Neil Young loves Canada’s Indians. After all, he wears a fringed leather jacket and just finished a concert tour telling Canadians to “Honour the Treaties,” even though he couldn’t point out how we’re not.
But at least he’s got that leather jacket. Has since the ’60s. He explained it in one rock biography:
There I was making 120 bucks a week at the Whisky as a musician. . I’ve always liked fringe jackets. I went out and bought one right away with some pants and a turtleneck shirt. Oh yeah, I thought I was heavy. I wore them on some TV shows and whenever we worked. Then I went to this place on Santa Monica Boulevard near La Cienega. I saw this great Comanche war shirt, the best jacket I’ve ever seen. I had two more made. The group was Western, the name Buffalo Springfield came off a tractor, so it all fit. I was the Indian. That’s when it was cool to be an Indian.
So he was in California playacting to be an Indian. To make some cash.
His Indian-sounding band name was just the brand of a tractor, like John Deere.
Soon Young was appearing on stage with giant wooden Indians as theatrical props. Not totem poles – no real Aboriginal artifacts. A white caricature of Indians.
That wooden Indian thing became an obsession for him. In 1982, Young released a psychedelic movie called Human Highway . It was awful and it bombed in theatres. Young played an amateur musician, who had wooden Indians as back-up singers.
And then, in the movie, the wooden Indian singers were torched. That’s weird. But what’s even weirder is that Young actually did that in real life too. From another rock biography:
“.the cast and crew communed with the local Indian tribe. We lived right with the Indians,” said bus driver Paul Williamson. “This guy Carpio, it was my job to take him home. We were f—d up, partyin’ for days . . . . Neil said, ‘Take the Indian home.’ I get in the middle of this reservation. I was like ‘F–, when are the arrows comin’?”
Things grew extra tense one day when Young decided to film an obtuse scene that involved the burning of. a few of Young’s wooden Indians. It was a bizarre event. “Neil burnt his Indians.” said Hopper. “Everyone danced around the fire.” .the actual Indians were completely nonplussed. “It was ‘These f–in’ white people are really nuts.'”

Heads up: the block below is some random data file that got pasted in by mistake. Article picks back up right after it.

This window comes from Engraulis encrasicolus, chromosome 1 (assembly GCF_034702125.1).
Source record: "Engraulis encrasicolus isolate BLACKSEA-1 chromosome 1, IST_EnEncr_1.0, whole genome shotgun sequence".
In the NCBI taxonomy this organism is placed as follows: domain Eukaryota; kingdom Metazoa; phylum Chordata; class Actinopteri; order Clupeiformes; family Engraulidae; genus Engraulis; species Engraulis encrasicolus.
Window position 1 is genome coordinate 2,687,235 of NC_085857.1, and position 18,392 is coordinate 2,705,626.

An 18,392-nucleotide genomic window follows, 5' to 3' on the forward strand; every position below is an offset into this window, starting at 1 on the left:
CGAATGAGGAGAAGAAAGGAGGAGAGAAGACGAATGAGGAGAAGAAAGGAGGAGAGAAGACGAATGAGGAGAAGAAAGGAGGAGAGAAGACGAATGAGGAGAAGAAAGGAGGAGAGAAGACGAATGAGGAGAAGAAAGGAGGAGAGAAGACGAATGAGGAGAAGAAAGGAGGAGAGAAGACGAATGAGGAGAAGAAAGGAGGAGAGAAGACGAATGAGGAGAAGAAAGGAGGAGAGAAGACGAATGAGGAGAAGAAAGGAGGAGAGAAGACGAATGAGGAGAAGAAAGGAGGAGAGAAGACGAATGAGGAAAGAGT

Sure, his backing band Crazy Horse is named for the famed Indian war leader and some songs he’s written are sensitive to Native Americans. But some are just weird. In the song “Pocahontas,” he writes:
“I wish I was a trapper/I would give thousand pelts/To sleep with Pocahontas/And find out how she felt.”
Sorry, Neil. She was an Indian princess, not a prostitute. Or his song, “Last Trip to Tulsa”:
“Well I woke up in the morning/With an arrow through my nose/There was an Indian in the corner/Tryin’ on my clothes.”
It’s unclear if that’s an Indian woman he slept with, or an Indian man stealing from him. But as he said, Indians are cool, so does it really matter?
Did Young actually ever get to know a real Indian? Here’s what Young told a reporter about a sex romp:
“I don’t think I got laid for f—in’ years after I got into rock and roll. I think I was in Fort William when I got laid. Me and a nice little Indian and a deejay. The first time was not really that great. at least I didn’t get any diseases. So it was good.”
No name. Just that she was a good little Indian, who didn’t infect him. With Neil Young, it’s always about Neil Young. And maybe the odd deejay in on the action too.
Neil Young doesn’t hate Indians. But he doesn’t respect them. He’ll dress up in Indian drag, burn wooden Indians and sleep with Indian girls.
His anti-oilsands tour was called Honour the Treaties. Sounds like he ought to start honouring Indians a bit more too.